Internal Heat Exchanger Assembly Having an Internal Bleed Valve Assembly

Abstract

An internal heat exchanger assembly for an air conditioning system, having a substantial cylindrical cavity in which a helical coil tube is coaxially disposed within the cylindrical cavity. A bleed valve assembly is incorporated into the helical coiled tube, in which the bleed valve assembly is adapted to open at a predetermined differential pressure between the high pressure side and low pressure side of the internal heat exchanger. The bleed valve selectively bleeds refrigerant from the high pressure side to the low pressure side, thereby increasing the pressure and mass flow rate of the refrigerant to the suction side of a compressor to reduce or eliminate compressor rattle.

Claims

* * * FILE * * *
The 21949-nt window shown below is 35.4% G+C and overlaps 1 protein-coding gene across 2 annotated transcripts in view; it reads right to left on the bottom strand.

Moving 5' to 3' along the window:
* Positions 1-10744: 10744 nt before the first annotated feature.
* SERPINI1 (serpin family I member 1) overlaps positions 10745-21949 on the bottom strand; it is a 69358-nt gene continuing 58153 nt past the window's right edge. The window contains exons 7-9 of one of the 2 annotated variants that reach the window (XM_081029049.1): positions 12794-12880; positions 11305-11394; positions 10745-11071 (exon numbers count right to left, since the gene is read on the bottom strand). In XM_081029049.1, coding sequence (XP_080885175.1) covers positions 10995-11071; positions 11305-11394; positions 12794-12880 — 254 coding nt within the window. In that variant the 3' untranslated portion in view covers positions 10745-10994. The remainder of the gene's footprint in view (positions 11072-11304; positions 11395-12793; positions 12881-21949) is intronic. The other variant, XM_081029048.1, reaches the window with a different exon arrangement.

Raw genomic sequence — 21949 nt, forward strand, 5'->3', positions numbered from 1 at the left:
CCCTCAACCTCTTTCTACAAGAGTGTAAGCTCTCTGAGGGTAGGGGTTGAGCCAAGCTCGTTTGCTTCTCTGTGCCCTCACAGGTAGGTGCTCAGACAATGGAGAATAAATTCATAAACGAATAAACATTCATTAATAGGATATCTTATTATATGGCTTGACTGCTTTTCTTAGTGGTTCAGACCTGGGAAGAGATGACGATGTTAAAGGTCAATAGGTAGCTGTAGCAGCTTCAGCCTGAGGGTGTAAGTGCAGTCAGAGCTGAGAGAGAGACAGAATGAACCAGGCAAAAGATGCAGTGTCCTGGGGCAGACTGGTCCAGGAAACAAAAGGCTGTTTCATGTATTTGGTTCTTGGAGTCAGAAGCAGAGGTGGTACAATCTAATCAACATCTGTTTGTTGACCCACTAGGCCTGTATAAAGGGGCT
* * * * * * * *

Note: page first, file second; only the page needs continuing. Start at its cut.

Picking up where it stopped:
1 . An internal heat exchanger assembly for an air conditioning system, comprising: a housing having a first end, a second end opposed to said first end, and an interior surface therebetween defining an elongated cavity along an axis for low pressure refrigerant flow; a tube for high pressure refrigerant flow disposed within said cavity; and a bleed valve assembly integrated into said tube, wherein said bleed valve assembly is adapted to open when the pressure differential between said high pressure refrigerant flow and said low pressure refrigerant flow drops below a predetermined threshold, thereby releasing high pressure refrigerant flow from said tube into said low pressure refrigerant flow within said cavity. 2 . The internal heat exchanger assembly for an air conditioning system of claim 1 , wherein said bleed valve assembly is adapted to close when the pressure differential between said high pressure refrigerant flow and said low pressure refrigerant flow rises above said predetermined threshold. 3 . The internal heat exchanger assembly for an air conditioning system of claim 2 , wherein said elongated cavity is a substantially cylindrical cavity and said tube is a helical coiled tube co-axially disposed within said cylindrical cavity. 4 . The internal heat exchanger assembly for an air conditioning system of claim 3 , wherein said helical coiled tube includes a tube end portion extending substantially parallel to said axis toward one of said first and second ends of housing, and wherein said bleed valve assembly is integrated into said tube end portion. 5 . The internal heat exchanger assembly for an air conditioning system of claim 4 , wherein said bleed valve assembly comprises: a valve body having an inlet, an outlet, and an internal valve body surface therebetween defining a passageway for said high pressure refrigerant flow and an aperture for hydraulic communication between said passageway and said substantially cylindrical cavity, a valve seat circumscribing said aperture on said internal valve body surface, a valve head adapted to engage said valve seat to form a hermetic seal; a valve stem extending from said valve head substantially perpendicular to said aperture, and a biasing mean adapted to engage said valve stem urging said valve head apart from said valve seat when the pressure differential between said high pressure refrigerant flow and said low pressure refrigerant flow drops below said predetermined threshold. 6 . The internal heat exchanger assembly for an air conditioning system of claim 5 , wherein said a biasing mean is adapted allow said valve head to move toward said valve seat when the pressure differential between said high pressure refrigerant flow and said low pressure refrigerant flow rises above said predetermined threshold, thereby hermetically sealing said aperture. 7 . The internal heat exchanger assembly for an air conditioning system of claim 6 , wherein said biasing means is a coiled spring. 8 . The internal heat exchanger assembly for an air conditioning system of claim 2 , further comprising a muffler assembly positioned within said substantially cylindrical cavity. 9 . The internal heat exchanger assembly for an air conditioning system of claim 2 , further comprising an expansion valve integrated with said helical coil downstream from said bleed valve assembly. 10 . An air conditioning system comprising, a compressor for compressing a two phase refrigerant, wherein said compressor includes a low pressure suction side and a high pressure discharge side, an internal heat exchanger having: a housing defining a substantially cylindrical cavity in hydraulic communication with said low pressure suction side of compressor, a helical coiled tube disposed within said substantially cylindrical cavity, wherein said helical coiled tube is in hydraulic communication with said high pressure side discharge side of compressor, a bleed valve assembly integrated into said helical coiled tube, wherein said bleed valve assembly is adapted to open when the pressure differential between the high pressure discharge side and low pressure suction side drops below a predetermined threshold, thereby releasing refrigerant from said high pressure discharge side to said low pressure discharge side. 11 . The air conditioning system of claim 10 , wherein said bleed valve assembly is adapted to close when the pressure differential between the high pressure discharge side and low pressure suction side rises above said predetermined threshold. 12 . The air conditioning system of claim 11 , wherein said bleed valve assembly further comprises: a valve body having an inlet, an outlet, and an internal valve body surface therebetween defining a passageway for said high pressure refrigerant flow and an aperture for hydraulic communication between said passageway and said substantially cylindrical cavity, a valve seat circumscribing said aperture on said internal valve body surface, a valve head adapted to engage said valve seat to form a hermetic seal; a valve stem extending from said valve head substantially perpendicular to said aperture, and a biasing mean adapted to engage said valve stem urging said valve head apart from said valve seat when the pressure differential between said high pressure discharge side and said low pressure suction side drops below said predetermined threshold. 13 . The air conditioning system of claim 12 , wherein said a biasing mean is adapted to allow said valve head to move toward said valve seat when the pressure differential between said high pressure discharge side and said low pressure suction side rises above said predetermined threshold, thereby hermetically sealing said aperture. 14 . The air conditioning system of claim 13 further including a HVAC module housing defining a condensate sump, wherein said internal heat exchanger is disposed within said condensate sump.